The bridge derives its name from an Indian legend about a natural bridge that was located at the present location of Cascade Locks. If you want to read the whole story, click here.
The short version is that Mt. Hood and Mt. Adams fell in love with the same maiden mountain, Squaw Mountain, who was a notorious flirt. The two mountains fought over her until they caused the bridge to fall into the great river and rapids were formed.
When my parents were young, the rapids were still there, but when the Bonneville Dam was built during the Great Depression the rapids were covered by the water from the dam. My history is connected to the dam because my grandfather worked as a night watchman, guarding the construction area during the years it was being constructed. The Bonneville Dam has a tourist area where you can visit and see the huge turbines that make the electricity that is used for power throughout the Pacific Northwest and learn more about the history of the dam, the river and the salmon that migrate to their spawning grounds above the dam.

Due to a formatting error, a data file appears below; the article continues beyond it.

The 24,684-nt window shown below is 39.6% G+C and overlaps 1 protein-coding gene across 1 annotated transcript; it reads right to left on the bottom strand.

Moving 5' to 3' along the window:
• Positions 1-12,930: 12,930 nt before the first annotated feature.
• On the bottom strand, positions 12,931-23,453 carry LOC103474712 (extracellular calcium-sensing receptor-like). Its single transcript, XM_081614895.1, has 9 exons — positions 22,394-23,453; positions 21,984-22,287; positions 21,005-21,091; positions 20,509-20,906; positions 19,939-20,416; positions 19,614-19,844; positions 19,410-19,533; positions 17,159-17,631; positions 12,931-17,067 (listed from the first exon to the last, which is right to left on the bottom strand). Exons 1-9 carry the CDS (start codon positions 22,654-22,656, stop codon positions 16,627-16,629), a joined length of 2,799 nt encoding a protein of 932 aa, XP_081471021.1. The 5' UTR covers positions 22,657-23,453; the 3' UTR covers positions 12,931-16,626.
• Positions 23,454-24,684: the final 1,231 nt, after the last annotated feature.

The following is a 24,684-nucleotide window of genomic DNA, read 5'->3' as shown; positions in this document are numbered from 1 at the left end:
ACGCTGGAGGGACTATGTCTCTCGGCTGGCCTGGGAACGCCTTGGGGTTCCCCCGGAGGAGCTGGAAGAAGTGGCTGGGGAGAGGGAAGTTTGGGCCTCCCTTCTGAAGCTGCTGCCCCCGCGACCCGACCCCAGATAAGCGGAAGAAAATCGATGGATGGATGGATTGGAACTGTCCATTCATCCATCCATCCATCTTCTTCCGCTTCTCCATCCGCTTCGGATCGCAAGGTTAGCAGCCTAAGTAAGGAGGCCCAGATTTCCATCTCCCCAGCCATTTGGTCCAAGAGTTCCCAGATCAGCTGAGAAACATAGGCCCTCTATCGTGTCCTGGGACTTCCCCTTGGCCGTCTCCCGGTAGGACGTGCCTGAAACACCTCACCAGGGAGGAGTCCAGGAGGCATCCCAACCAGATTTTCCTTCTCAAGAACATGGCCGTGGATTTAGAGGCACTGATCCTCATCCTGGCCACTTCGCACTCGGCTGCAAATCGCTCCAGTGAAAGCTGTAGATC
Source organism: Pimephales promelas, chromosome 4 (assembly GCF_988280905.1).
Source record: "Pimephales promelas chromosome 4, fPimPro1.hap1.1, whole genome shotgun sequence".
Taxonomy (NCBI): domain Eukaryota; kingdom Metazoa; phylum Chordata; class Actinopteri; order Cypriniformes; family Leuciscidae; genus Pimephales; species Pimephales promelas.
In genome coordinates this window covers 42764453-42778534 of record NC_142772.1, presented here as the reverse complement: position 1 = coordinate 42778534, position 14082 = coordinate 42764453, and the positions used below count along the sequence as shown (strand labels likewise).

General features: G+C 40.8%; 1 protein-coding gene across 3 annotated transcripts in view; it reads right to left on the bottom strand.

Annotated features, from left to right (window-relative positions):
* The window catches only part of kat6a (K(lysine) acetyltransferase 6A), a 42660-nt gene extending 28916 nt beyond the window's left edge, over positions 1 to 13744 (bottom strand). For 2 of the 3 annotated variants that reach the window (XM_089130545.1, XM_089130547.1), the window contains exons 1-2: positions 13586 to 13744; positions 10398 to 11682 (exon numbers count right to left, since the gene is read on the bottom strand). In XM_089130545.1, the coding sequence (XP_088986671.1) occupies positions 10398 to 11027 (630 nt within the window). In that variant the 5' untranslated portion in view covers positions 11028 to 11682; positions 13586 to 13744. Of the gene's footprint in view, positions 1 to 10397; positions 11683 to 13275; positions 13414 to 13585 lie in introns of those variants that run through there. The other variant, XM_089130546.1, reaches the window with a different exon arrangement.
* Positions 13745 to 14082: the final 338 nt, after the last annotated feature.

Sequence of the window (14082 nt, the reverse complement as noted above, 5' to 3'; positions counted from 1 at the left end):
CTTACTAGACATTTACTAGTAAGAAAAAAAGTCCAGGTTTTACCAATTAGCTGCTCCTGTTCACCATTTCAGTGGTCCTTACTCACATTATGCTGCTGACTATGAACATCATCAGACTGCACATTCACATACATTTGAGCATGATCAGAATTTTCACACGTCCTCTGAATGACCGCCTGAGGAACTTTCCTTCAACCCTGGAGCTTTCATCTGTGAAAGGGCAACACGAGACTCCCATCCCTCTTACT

You can see east and west along the Columbia River from the middle of the bridge and you also have a fabulous view of the magnificent evergreen forests.
Once you are on the Oregon side of the river you can stop at the Charburger for breakfast, lunch, or dinner, and grab a window seat, and watch the barges and ships travel up and down the Columbia River, and pass under the bridge.